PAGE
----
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SHR Neuro Krebs Kardio Lipid

Parker, N; Vidal-Pineiro, D; French, L; Shin, J; Adams, HHH; Brodaty, H; Cox, SR; Deary, IJ; Fjell, AM; Frenzel, S; Grabe, H; Hosten, N; Ikram, MA; Jiang, J; Knol, MJ; Mazoyer, B; Mishra, A; Sachdev, PS; Salum, G; Satizabal, CL; Schmidt, H; Schmidt, R; Seshadri, S; Schumann, G; Völzke, H; Walhovd, KB; Wen, W; Wittfeld, K; Yang, Q; Debette, S; Pausova, Z; Paus, T.
Corticosteroids and Regional Variations in Thickness of the Human Cerebral Cortex across the Lifespan.
Cereb Cortex. 2020; 30(2):575-586
Web of Science PubMed FullText FullText_MUG


Autor/innen der Med Uni Graz:
Schmidt Helena
Schmidt Reinhold

Dimensions Citations:

Plum Analytics:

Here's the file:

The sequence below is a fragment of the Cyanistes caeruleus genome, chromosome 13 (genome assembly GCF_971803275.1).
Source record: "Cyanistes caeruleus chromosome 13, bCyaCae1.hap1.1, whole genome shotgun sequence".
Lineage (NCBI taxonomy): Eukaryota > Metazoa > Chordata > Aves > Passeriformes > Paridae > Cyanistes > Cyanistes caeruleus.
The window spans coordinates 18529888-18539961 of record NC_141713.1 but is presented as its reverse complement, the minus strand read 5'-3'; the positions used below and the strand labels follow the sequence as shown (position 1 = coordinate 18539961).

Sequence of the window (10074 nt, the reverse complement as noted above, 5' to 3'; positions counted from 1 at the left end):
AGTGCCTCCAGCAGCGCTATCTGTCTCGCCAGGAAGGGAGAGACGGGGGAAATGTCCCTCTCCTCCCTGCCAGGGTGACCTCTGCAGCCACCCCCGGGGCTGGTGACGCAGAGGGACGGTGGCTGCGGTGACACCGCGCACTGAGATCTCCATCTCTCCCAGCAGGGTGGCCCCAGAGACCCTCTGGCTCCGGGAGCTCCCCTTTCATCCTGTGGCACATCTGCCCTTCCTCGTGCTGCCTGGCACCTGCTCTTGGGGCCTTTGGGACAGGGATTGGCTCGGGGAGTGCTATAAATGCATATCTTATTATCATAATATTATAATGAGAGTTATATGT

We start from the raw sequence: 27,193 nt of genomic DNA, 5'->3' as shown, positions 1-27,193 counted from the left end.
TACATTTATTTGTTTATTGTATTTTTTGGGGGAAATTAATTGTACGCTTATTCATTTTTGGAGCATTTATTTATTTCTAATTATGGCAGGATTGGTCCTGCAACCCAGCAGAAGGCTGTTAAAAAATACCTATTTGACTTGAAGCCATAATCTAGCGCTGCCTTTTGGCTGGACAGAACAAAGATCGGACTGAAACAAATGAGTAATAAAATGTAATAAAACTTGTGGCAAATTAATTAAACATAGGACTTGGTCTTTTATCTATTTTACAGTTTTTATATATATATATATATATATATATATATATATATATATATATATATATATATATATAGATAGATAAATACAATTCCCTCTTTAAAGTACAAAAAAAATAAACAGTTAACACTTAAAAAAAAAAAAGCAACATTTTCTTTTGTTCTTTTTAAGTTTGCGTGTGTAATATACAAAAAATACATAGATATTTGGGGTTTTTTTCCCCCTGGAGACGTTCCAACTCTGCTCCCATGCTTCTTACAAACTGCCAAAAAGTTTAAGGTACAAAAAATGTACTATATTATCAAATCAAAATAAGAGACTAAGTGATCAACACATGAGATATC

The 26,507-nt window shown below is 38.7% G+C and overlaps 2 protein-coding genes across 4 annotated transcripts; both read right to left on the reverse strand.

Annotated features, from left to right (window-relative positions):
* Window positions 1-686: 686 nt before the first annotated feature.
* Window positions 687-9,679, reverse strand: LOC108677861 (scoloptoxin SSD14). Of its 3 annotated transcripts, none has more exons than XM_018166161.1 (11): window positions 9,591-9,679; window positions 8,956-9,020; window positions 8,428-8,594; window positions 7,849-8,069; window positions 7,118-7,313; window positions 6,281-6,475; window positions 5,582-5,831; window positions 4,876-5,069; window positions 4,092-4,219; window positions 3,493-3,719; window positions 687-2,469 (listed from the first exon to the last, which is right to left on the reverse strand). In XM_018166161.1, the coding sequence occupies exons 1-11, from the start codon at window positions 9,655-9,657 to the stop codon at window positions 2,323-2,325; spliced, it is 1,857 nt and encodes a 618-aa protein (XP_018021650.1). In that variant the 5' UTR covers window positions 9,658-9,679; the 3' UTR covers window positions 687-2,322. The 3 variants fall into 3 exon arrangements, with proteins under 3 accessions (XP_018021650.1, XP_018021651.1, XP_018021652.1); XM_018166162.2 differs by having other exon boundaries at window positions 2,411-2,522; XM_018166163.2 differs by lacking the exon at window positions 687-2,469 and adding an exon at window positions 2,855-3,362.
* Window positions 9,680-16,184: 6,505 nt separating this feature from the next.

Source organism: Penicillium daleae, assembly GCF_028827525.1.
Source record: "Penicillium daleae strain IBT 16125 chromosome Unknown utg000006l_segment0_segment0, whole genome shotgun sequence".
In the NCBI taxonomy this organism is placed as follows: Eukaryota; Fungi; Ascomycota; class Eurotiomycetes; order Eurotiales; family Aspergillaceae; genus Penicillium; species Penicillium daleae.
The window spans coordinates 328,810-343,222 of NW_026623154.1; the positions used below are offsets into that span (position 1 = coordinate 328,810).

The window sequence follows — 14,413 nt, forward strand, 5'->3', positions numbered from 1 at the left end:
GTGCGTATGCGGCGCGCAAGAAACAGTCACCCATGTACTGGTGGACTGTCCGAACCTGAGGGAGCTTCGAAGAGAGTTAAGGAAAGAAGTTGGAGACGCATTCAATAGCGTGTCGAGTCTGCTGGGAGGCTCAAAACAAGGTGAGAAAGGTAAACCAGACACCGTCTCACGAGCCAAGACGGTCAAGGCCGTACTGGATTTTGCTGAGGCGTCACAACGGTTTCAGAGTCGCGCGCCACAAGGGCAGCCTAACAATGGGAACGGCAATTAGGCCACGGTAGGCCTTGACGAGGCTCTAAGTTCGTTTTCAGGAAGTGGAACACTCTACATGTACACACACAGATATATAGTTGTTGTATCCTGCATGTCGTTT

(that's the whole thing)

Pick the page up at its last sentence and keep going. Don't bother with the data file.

Exposures to life stressors accumulate across the lifespan, with possible impact on brain health. Little is known, however, about the mechanisms mediating age-related changes in brain structure. We use a lifespan sample of participants (n = 21 251; 4-97 years) to investigate the relationship between the thickness of cerebral cortex and the expression of the glucocorticoid- and the mineralocorticoid-receptor genes (NR3C1 and NR3C2, respectively), obtained from the Allen Human Brain Atlas. In all participants, cortical thickness correlated negatively with the expression of both NR3C1 and NR3C2 across 34 cortical regions. The magnitude of this correlation varied across the lifespan. From childhood through early adulthood, the profile similarity (between NR3C1/NR3C2 expression and thickness) increased with age. Conversely, both profile similarities decreased with age in late life. These variations do not reflect age-related changes in NR3C1 and NR3C2 expression, as observed in 5 databases of gene expression in the human cerebral cortex (502 donors). Based on the co-expression of NR3C1 (and NR3C2) with genes specific to neural cell types, we determine the potential involvement of microglia, astrocytes, and CA1 pyramidal cells in mediating the relationship between corticosteroid exposure and cortical thickness. Therefore, corticosteroids may influence brain structure to a variable degree throughout life. © The Author(s) 2019. Published by Oxford University Press. All rights reserved. For permissions, please e-mail:

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